Prelates welcome, regret news of Osama bin Laden’s death
Catholic World News - May 02, 2011
The Vatican offered a sober reaction to the death of Osama bin Laden, with the director of the Vatican press office, Father Federico Lombardi, noting that the Al Qaida leader "was was gravely responsible for promoting division and hatred between peoples, causing the death of countless innocent lives, and of exploiting religions to this end."
The Vatican spokesman continued:
A Christian never takes pleasure from the fact of a man's death, but sees it as an opportunity to reflect on each person's responsibility, before God and humanity, and to hope and commit oneself to seeing that no event become another occasion to disseminate hate but rather to foster peace.
Asian prelates differed sharply in their reactions to the announcement of the death of Osama bin Laden, the founder of al-Qaeda and mastermind of the September 11, 2001 terrorist attacks on New York and Washington.
Philippine Bishop Martin Jumoad of Isabela--a city on the Muslim-majority island of Basilan--welcomed the news, calling it a “triumph of good over evil.” The death of Osama “will weaken the Abu Sayyaf group here in Basilan, because Abu Sayyaf leaders have been claiming they are being supported by al-Qaeda,” he said, referring to the Islamist separatist group. “I hope Bin Laden’s cohorts here will dwindle and Basilan will finally enjoy peace and security.”
On the other hand, Father Babu Joseph, spokesman for India’s bishops, expressed regret at the news.
Bin Laden “could have reformed himself by shunning the path of violence and terrorism and begun a new life of reconciliation and peace,” Father Joseph said. “The Church never endorses violence or associates with violence.”
“Violence perpetrated by religion is never acceptable to any civilized society,” he added.
In Pakistan, where bin Laden was killed, retired Archbishop Lawrence Saldanha of Lahore feared Christians would face reprisals but expressed cautious optimism that his death would become an important turning point.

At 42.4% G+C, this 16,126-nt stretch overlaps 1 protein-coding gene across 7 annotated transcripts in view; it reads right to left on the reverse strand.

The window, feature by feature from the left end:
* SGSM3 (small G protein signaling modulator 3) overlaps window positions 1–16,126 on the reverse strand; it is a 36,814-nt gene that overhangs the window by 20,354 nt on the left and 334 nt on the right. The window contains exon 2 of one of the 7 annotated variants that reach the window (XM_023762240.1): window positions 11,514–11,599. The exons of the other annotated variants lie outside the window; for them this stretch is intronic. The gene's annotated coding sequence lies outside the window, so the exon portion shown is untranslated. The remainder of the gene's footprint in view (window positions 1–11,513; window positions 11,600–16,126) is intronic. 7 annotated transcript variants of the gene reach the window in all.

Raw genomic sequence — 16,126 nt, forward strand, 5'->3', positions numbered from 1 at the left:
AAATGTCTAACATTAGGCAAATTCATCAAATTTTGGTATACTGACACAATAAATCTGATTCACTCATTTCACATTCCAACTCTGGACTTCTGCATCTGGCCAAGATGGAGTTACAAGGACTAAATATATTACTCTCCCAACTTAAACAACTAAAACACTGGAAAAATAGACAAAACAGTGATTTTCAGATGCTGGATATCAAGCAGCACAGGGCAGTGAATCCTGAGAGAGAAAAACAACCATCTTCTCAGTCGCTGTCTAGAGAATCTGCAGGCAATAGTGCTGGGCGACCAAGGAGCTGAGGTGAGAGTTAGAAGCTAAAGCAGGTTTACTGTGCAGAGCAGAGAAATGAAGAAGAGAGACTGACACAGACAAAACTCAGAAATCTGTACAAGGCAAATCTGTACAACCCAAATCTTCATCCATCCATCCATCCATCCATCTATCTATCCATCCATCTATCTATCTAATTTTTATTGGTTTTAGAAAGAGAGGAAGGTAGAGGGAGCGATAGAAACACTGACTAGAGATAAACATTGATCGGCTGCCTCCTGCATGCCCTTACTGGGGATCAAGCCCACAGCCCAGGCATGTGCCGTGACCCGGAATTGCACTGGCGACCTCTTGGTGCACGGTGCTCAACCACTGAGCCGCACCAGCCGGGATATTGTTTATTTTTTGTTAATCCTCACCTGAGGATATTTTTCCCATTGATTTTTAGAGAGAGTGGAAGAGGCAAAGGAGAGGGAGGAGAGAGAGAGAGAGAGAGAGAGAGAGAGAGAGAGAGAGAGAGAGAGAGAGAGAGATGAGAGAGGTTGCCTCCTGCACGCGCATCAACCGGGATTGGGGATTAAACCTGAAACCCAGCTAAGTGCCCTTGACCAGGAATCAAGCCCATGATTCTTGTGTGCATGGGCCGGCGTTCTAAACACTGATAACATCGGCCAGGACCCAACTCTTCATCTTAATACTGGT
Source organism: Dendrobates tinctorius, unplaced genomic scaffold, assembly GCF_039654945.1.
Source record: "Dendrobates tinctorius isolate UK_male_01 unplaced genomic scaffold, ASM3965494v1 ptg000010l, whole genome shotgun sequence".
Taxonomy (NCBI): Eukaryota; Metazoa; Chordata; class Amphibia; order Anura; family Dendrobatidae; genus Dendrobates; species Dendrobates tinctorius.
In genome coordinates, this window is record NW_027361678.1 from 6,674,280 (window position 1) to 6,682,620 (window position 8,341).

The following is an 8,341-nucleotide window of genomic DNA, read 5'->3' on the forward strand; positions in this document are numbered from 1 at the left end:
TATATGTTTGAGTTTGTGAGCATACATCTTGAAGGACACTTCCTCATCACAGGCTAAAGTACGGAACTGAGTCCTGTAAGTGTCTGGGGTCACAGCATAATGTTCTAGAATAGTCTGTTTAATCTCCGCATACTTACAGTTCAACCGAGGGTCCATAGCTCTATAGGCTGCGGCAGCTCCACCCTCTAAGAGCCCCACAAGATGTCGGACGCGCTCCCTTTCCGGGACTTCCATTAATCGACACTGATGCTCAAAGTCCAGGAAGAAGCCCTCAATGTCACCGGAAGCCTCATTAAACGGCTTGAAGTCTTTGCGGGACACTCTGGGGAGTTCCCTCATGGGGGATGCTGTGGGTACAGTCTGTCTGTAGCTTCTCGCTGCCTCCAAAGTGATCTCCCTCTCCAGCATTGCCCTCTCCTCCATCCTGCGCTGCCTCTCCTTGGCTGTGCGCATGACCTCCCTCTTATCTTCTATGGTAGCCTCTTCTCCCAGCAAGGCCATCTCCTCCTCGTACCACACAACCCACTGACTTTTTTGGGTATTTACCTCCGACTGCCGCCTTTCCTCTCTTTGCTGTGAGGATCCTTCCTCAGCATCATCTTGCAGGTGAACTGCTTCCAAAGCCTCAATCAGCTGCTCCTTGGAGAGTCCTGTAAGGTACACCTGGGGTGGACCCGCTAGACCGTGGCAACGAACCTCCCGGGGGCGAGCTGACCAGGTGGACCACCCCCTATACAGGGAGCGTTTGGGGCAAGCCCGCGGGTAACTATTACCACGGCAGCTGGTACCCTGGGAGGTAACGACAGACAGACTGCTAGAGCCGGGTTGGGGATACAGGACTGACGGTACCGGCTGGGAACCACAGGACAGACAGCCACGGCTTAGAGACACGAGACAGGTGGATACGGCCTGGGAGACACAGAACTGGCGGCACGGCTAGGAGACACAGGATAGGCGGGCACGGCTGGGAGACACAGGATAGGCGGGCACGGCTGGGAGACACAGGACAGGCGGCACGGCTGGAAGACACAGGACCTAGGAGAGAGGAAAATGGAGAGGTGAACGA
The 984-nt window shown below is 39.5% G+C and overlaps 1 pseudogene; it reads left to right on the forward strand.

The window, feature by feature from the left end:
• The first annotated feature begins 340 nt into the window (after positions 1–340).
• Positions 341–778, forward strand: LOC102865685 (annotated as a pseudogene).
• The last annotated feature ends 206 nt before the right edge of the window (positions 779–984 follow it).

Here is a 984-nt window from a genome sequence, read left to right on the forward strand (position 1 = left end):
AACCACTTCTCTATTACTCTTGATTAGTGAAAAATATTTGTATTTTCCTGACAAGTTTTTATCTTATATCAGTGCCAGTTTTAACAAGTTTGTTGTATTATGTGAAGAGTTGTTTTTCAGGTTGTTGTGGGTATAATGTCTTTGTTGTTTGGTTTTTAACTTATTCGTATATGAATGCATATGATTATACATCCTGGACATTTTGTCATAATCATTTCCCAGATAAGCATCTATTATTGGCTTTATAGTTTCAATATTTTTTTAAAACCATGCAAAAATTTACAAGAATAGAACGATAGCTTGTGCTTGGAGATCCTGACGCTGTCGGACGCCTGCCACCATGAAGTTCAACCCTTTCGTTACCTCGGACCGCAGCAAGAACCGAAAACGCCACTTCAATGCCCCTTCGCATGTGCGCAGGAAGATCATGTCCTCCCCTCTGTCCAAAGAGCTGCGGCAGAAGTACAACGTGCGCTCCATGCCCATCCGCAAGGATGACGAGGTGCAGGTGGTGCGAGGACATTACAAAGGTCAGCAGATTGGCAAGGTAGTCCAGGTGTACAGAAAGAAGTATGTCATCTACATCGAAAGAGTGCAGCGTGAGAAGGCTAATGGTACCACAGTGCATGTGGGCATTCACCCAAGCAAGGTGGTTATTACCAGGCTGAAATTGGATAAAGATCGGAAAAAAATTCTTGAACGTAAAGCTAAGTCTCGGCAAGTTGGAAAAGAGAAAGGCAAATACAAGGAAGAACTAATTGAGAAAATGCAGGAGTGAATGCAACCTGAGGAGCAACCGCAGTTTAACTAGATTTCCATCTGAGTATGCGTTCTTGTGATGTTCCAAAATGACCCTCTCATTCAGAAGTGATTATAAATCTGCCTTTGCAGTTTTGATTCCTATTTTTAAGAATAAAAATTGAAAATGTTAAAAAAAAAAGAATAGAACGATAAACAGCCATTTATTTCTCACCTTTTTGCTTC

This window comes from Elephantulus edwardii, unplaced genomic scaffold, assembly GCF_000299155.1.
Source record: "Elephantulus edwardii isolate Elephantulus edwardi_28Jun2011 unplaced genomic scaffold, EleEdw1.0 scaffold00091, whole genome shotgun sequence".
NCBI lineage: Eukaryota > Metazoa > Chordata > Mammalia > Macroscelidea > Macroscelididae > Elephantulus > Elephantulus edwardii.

“We [Pakistani Christians] are soft target, as they cannot attack America,” he said. “We demand security; the government should control any retaliation.”
“At last we have hope that things will get better gradually,” added Archbishop Saldanha, who was ordained a bishop on 9/11. “Many looked on bin Laden as a hero of the Islamic revolution. But he was a role model of extremism and a threat to world peace. His death will change the complexion and decentralize as well as demystify extremism.”
An appeal from our founder, Dr. Jeffrey Mirus:
Dear reader: If you found the information on this page helpful in your pursuit of a better Catholic life, please support our work with a donation. Your donation will help us reach seven million Truth-seeking readers worldwide this year. Thank you!
Our Fall Campaign
Progress toward our year-end goal ($162,320 to go):
All comments are moderated. To lighten our editing burden, only current donors are allowed to Sound Off. If you are a donor, log in to see the comment form; otherwise please support our work, and Sound Off!
Posted by: tony2311 -
May. 03, 2011 11:00 PM ET USA
Regardless of what bin Laden had done, it was shameful for the President to authorise a "shoot to kill" mission. This is plain murder by vigilantes, with the instigators looking on via TV screens like a sick video game. By disregarding due process, the USA has forever lost any moral high ground it may have had. It cannot complain if foreign helicopters now land on the Whitehouse roof gunning for the President. What part of "Thou shalt not kill" does Obama not understand?
Posted by: nedinme -
May. 02, 2011 6:02 PM ET USA
I wonder if Father Babu Joseph would feel the same way if his family were killed on 9/11? Yes,Bin Laden “could have reformed himself by shunning the path of violence and terrorism and begun a new life of reconciliation and peace,” but how long would we have to put up with Bin Laden's terrorist activities while we wait for him to reform himself? Bin Laden got what he deserved.